World Languages Review 2020

Review Details

Writing Team Members

Jonna Bouré, French and Spanish Teacher at Caribou High School, RSU 39

Andrea Groft, Spanish Teacher at Marshwood High School, MSAD 35

Jackie Ogden, French Teacher at Belfast Area High School, RSU 71

Taylor Poulin, French Teacher at Massabesic High School, RSU 57

Erin Taylor, Latin Teacher at Freeport High School, RSU 5

Amy Axe, Latin Teacher at Marshwood High School, RSU 35

Stephanie Carbonneau, French Teacher at York Middle School, York School Department

Teresa Brzustowicz, French Teacher at MSAD 46

Kathryn Larson, American Sign Language Teacher at MSAD 15

Wendy Morrill, Spanish Teacher at MSAD 58

Rebecca Manchester, Latin Teacher at MSAD 6

Joanna Snell, Spanish Teacher at RSU 9

Celina Page, Spanish Teacher at RSU 2

Steering Committee Guidance to the Writing Team

Download Guidance Document

Steering Committee Work Session Summary

January 30, 2020: The Steering Committee began by developing its understanding of the standards revision process and the role of the Steering Committee, as well as the requirements in the structure and components of the Maine Learning Results (MLRs), including strands, standards, and performance expectations. An explanation was provided of the Strengths, Weaknesses, Opportunities, and Threats (SWOT) Analysis protocol, which would be used to analyze the current MLRs for World Languages. Steering Committee members then engaged in a whip-around discussion protocol that permitted each member to express his/her thoughts regarding the overall strengths of the current MLRs. Trends were then discerned and discussed.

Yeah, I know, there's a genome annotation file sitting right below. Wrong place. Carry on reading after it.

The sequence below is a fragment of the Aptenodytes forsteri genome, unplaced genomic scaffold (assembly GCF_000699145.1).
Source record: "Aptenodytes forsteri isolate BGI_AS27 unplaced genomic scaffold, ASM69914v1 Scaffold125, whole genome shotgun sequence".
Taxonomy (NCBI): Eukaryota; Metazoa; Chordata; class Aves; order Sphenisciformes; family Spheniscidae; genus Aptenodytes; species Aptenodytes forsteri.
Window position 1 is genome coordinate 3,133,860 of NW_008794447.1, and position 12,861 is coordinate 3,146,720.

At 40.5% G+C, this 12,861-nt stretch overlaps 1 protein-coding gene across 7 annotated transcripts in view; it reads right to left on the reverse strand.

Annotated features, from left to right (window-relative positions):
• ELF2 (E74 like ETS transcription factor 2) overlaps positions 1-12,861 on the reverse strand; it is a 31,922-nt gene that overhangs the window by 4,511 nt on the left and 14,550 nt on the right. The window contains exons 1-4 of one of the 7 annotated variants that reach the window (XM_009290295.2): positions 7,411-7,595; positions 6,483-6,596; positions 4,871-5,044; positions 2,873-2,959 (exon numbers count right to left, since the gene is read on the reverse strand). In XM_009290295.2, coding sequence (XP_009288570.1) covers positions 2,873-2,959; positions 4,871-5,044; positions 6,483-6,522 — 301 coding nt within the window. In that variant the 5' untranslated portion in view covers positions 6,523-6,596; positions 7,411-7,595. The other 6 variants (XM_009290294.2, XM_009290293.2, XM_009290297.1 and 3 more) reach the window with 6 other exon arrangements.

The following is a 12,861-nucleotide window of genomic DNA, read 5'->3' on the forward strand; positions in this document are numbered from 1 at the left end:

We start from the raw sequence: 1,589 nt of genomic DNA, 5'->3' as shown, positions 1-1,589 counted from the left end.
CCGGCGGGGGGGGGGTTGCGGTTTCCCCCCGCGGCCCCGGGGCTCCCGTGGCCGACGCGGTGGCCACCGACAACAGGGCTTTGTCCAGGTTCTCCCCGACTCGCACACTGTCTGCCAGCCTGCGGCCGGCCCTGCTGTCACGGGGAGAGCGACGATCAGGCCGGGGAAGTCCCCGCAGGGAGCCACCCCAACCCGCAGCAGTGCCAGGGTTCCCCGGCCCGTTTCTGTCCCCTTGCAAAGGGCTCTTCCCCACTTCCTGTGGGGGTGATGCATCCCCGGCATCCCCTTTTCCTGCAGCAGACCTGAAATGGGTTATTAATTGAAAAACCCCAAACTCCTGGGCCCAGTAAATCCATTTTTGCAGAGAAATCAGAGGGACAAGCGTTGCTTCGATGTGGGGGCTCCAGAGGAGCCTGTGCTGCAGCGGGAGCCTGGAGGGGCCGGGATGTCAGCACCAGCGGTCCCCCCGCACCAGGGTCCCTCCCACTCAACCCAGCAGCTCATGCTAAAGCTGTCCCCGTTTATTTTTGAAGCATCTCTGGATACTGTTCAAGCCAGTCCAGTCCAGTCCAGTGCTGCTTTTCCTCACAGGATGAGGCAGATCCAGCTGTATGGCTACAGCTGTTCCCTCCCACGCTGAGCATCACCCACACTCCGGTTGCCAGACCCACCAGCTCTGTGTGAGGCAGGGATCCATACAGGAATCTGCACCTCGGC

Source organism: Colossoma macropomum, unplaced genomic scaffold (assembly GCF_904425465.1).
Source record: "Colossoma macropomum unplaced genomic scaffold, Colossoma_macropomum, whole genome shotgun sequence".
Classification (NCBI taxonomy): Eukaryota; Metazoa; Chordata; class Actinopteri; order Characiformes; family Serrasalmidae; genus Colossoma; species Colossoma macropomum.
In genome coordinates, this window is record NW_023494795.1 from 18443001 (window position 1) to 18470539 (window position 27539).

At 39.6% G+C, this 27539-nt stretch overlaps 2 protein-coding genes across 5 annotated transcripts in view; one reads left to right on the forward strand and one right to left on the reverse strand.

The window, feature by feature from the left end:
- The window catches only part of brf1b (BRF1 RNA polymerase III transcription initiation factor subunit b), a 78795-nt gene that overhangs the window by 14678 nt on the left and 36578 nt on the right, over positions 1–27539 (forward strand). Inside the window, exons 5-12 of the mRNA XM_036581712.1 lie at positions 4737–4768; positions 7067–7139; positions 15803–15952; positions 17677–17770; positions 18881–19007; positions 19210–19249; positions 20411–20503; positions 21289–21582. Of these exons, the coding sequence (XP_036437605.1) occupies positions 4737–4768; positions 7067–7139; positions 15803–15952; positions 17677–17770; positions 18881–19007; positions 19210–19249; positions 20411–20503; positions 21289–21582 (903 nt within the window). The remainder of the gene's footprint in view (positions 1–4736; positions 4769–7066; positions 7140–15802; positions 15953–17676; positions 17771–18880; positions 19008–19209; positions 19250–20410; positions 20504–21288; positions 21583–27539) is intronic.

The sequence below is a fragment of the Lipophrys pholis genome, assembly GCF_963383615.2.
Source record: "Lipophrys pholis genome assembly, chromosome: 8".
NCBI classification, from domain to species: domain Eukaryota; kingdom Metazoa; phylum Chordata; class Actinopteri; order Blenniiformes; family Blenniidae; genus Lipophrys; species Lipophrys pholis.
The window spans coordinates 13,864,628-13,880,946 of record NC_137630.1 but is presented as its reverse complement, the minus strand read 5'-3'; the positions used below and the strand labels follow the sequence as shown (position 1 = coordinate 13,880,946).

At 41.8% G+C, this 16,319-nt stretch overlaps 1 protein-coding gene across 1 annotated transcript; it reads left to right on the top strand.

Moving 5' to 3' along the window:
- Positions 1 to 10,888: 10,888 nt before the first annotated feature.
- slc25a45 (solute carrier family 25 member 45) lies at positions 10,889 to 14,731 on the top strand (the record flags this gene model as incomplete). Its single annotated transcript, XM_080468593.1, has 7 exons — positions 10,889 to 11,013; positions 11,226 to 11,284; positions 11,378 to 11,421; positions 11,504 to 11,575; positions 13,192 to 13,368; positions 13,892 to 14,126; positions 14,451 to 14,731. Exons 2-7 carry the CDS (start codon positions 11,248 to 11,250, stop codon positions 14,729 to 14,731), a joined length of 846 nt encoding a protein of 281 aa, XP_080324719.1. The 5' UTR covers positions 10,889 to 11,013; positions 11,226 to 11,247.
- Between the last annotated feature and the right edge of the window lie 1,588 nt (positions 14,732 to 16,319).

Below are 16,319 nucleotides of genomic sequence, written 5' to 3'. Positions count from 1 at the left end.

March 12, 2020: Steering Committee members reviewed public comment and discussed the issues raised that may need to be addressed in the Steering Committee’s guidance to the Writing Team. A major issue that emerged and was discussed in-depth was the approach to inclusion of language proficiency levels in addition to grade levels. The consensus of the Steering Committee was that providing language proficiency levels would allow for multiple entry points, enabling teachers to apply standards to their instruction that align with their students’ current levels. The Steering Committee then began to engage in the SWOT Analysis of Strand A of the current MLRs, determining which elements should be retained, removed, or adjusted.


March 19, 2020: The Steering Committee continued the SWOT Analysis protocol, with a focus on Strand A and moving on to Strand B. Major points of discussion included alignment to the ACTFL World-Readiness Standards for Learning Languages, differentiation between language types (modern, classical, and signed), and inclusion of multiple cultures. The Steering Committee determined that inclusive language, recognizing the variety of cultures that exist within a given language community, would be necessary in the proposed MLRs. It was decided that the MLRs would be drawn from the 11 ACTFL World-Readiness Standards for Learning Languages, and the performance expectations would be based on the ACTFL-NCSSFL Can-Do Statements.


May 1, 2020: The Steering Committee continued the SWOT Analysis protocol, focusing on Strands C and D. Consistent with discussions around Strands A and B, the Steering Committee determined that greater alignment to the ACTFL World-Readiness Standards for Learning Languages was needed, as well as an intentional focus on authentic materials and connecting academic content to language learning. The Steering Committee discussed whether it would be best to provide a list of sources/types of authentic materials or to remain broad for greater instructional flexibility. It was decided that the NCSSFL-ACTFL Can-Do Statements for intercultural communication would serve as the basis for performance expectations for Strands B, C, and D.


May 27, 2020: The Steering Committee worked to synthesize the SWOT Analysis findings into its ultimate guidance for the Writing Team. Guidance for the Introduction, Strand A, and Strand B was completed. The Steering Committee determined that these two standards would be brought into greater alignment with ACTFL, moving Language Comparisons and Comparisons with Own Culture to a separate strand for Comparisons.